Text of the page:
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Lonicera periclymenum, common names honeysuckle, common honeysuckle, European honeysuckle or woodbine, is a species of flowering plant in the family Caprifoliaceae native to much of Europe. Growing to 7 m (23 ft) or more in height, it is a vigorous evergreen twining climber. It is found as far north as southern Norway and Sweden. In the UK it is one of two native honeysuckles, the other being Lonicera xylosteum. It is often found in woodland or in hedgerows or scrubland. The tubular, two-lipped flowers are creamy white or yellowish and very sweet smelling (especially during the night). The plant is usually pollinated by moths or long-tongued bees and develops bright red berries.
Honeysuckle, or woodbine, has been a valued part of Britain's ecology for centuries. It is mentioned by Shakespeare:-
- "I know a bank where the wild thyme blows,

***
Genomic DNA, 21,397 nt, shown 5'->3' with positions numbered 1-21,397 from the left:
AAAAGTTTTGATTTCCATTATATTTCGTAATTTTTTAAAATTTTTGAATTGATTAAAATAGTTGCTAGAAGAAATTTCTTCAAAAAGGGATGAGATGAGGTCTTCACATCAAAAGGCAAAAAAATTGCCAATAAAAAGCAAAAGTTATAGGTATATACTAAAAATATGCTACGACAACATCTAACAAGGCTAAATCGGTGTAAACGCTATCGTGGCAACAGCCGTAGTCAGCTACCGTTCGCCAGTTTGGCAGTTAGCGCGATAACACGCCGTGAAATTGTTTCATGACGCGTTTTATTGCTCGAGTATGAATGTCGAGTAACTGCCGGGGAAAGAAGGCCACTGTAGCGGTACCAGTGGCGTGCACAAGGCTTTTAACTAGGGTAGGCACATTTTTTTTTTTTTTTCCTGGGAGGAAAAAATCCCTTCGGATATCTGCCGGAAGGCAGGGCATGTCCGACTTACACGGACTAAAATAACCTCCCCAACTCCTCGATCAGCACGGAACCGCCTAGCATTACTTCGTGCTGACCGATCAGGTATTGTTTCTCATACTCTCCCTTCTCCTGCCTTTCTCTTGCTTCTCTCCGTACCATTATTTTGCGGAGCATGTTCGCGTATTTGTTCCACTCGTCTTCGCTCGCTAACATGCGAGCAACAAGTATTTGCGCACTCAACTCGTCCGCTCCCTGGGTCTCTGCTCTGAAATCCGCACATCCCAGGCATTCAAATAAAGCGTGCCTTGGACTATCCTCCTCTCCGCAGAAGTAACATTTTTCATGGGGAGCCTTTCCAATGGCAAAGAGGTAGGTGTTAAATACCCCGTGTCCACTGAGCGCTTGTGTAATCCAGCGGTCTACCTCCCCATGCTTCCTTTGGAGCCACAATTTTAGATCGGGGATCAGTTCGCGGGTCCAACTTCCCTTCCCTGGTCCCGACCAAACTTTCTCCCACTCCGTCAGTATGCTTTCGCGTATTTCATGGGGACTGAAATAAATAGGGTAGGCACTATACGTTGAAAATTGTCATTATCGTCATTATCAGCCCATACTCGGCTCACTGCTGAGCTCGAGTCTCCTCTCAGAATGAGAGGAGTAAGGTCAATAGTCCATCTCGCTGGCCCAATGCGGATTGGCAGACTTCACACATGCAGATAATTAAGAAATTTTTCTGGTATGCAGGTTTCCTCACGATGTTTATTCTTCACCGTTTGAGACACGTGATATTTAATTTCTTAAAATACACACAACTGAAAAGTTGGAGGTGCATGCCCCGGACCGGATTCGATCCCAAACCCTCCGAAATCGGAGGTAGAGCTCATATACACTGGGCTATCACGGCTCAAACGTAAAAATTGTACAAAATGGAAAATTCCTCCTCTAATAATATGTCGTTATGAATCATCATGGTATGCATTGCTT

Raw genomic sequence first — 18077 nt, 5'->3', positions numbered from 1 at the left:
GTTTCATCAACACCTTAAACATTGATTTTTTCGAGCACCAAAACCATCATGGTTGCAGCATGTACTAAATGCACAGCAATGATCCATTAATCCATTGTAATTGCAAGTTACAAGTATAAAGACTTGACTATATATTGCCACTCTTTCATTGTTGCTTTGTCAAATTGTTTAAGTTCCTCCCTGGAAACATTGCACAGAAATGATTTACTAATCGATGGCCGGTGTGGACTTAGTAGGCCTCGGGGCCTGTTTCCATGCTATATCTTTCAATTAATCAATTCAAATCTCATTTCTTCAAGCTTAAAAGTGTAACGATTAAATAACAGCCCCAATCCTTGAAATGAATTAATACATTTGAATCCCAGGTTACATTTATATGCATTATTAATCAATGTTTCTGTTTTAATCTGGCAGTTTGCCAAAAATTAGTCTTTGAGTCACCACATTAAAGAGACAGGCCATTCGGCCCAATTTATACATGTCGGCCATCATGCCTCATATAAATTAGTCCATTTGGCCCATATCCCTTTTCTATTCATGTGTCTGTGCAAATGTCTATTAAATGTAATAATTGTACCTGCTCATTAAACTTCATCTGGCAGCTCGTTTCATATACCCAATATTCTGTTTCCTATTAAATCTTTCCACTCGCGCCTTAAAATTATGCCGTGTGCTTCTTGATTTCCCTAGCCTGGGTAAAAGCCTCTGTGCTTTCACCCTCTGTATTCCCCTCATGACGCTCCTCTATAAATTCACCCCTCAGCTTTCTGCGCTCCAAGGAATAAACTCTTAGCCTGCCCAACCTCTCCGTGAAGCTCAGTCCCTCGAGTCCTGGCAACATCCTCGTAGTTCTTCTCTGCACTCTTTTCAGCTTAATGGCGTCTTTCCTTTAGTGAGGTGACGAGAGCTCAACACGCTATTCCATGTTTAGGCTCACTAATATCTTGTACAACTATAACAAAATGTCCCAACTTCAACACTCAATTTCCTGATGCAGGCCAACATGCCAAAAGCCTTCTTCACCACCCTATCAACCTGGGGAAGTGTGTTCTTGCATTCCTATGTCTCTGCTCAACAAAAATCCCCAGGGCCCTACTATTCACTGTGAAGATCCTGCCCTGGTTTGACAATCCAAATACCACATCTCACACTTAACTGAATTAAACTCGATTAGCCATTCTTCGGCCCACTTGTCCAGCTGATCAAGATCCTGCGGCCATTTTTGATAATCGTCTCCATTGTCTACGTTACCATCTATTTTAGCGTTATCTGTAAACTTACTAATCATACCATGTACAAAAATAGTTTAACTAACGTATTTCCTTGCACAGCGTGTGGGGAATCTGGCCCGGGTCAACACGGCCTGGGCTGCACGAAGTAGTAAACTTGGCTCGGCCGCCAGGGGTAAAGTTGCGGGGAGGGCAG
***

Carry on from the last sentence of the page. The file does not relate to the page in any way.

- Where oxlips and the nodding violet grows,
- Quite over-canopied with luscious woodbine,
- With sweet musk-roses and with eglantine"
L. periclymenum is one of several honeysuckle species valued in the garden, for its ability to twine around other plants, or to cover unsightly walls or outbuildings; and for the intense fragrance of its profuse flowers in summer. It needs to be planted with its roots in the shade, and its flowering top in sun or light shade. Plants need to be chosen with care as they can grow to a substantial size. The cultivars 'Graham Thomas' and 'Serotina' have gained the Royal Horticultural Society's Award of Garden Merit.
- RHS A-Z encyclopedia of garden plants. United Kingdom: Dorling Kindersley. 2008. p. 1136. ISBN 1405332964.
- Shakespeare, William. A midsummer night's dream.
- Plantlife website County Flowers page
- "RHS Plant Selector - Lonicera periclymenum 'Graham Thomas'". Retrieved 22 May 2013.
- "RHS Plant Selector - Lonicera periclymenum 'Serotina'". Retrieved 22 May 2013.
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